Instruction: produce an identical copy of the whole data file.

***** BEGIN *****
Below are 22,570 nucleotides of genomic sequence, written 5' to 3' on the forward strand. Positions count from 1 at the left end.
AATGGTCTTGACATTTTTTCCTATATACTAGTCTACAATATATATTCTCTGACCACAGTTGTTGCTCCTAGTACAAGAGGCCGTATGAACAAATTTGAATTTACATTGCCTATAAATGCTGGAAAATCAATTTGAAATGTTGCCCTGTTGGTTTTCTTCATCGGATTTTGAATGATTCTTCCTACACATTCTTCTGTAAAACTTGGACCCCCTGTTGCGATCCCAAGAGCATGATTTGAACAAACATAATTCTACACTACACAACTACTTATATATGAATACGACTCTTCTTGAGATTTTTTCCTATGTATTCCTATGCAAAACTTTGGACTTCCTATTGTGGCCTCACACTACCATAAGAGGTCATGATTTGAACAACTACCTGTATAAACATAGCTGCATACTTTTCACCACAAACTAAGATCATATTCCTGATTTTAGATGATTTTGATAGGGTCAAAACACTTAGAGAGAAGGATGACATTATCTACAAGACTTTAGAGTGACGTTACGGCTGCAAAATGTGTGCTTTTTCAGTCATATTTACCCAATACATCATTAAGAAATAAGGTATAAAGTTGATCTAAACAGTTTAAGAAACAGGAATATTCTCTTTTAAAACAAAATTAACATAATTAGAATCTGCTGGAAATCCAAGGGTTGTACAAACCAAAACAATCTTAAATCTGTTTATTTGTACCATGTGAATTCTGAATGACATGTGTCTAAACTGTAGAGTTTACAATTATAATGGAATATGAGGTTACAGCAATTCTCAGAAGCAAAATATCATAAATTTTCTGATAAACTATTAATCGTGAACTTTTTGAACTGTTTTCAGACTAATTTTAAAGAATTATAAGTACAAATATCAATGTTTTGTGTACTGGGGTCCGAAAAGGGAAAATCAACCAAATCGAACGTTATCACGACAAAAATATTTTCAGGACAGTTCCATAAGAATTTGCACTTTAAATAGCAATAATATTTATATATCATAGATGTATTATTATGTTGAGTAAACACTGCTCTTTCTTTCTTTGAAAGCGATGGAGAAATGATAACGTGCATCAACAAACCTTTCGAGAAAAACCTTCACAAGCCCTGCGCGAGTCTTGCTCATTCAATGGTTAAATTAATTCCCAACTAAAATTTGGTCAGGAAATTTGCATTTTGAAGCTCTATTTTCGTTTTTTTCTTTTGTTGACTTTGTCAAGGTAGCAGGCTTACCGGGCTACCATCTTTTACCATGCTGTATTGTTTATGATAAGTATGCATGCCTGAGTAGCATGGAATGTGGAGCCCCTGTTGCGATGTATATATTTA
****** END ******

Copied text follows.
Below are 22,570 nucleotides of genomic sequence, written 5' to 3' on the forward strand. Positions count from 1 at the left end.
AATGGTCTTGACATTTTTTCCTATATACTAGTCTACAATATATATTCTCTGACCACAGTTGTTGCTCCTAGTACAAGAGGCCGTATGAACAAATTTGAATTTACATTGCCTATAAATGCTGGAAAATCAATTTGAAATGTTGCCCTGTTGGTTTTCTTCATCGGATTTTGAATGATTCTTCCTACACATTCTTCTGTAAAACTTGGACCCCCTGTTGCGATCCCAAGAGCATGATTTGAACAAACATAATTCTACACTACACAACTACTTATATATGAATACGACTCTTCTTGAGATTTTTTCCTATGTATTCCTATGCAAAACTTTGGACTTCCTATTGTGGCCTCACACTACCATAAGAGGTCATGATTTGAACAACTACCTGTATAAACATAGCTGCATACTTTTCACCACAAACTAAGATCATATTCCTGATTTTAGATGATTTTGATAGGGTCAAAACACTTAGAGAGAAGGATGACATTATCTACAAGACTTTAGAGTGACGTTACGGCTGCAAAATGTGTGCTTTTTCAGTCATATTTACCCAATACATCATTAAGAAATAAGGTATAAAGTTGATCTAAACAGTTTAAGAAACAGGAATATTCTCTTTTAAAACAAAATTAACATAATTAGAATCTGCTGGAAATCCAAGGGTTGTACAAACCAAAACAATCTTAAATCTGTTTATTTGTACCATGTGAATTCTGAATGACATGTGTCTAAACTGTAGAGTTTACAATTATAATGGAATATGAGGTTACAGCAATTCTCAGAAGCAAAATATCATAAATTTTCTGATAAACTATTAATCGTGAACTTTTTGAACTGTTTTCAGACTAATTTTAAAGAATTATAAGTACAAATATCAATGTTTTGTGTACTGGGGTCCGAAAAGGGAAAATCAACCAAATCGAACGTTATCACGACAAAAATATTTTCAGGACAGTTCCATAAGAATTTGCACTTTAAATAGCAATAATATTTATATATCATAGATGTATTATTATGTTGAGTAAACACTGCTCTTTCTTTCTTTGAAAGCGATGGAGAAATGATAACGTGCATCAACAAACCTTTCGAGAAAAACCTTCACAAGCCCTGCGCGAGTCTTGCTCATTCAATGGTTAAATTAATTCCCAACTAAAATTTGGTCAGGAAATTTGCATTTTGAAGCTCTATTTTCGTTTTTTTCTTTTGTTGACTTTGTCAAGGTAGCAGGCTTACCGGGCTACCATCTTTTACCATGCTGTATTGTTTATGATAAGTATGCATGCCTGAGTAGCATGGAATGTGGAGCCCCTGTTGCGATGTATATATTTA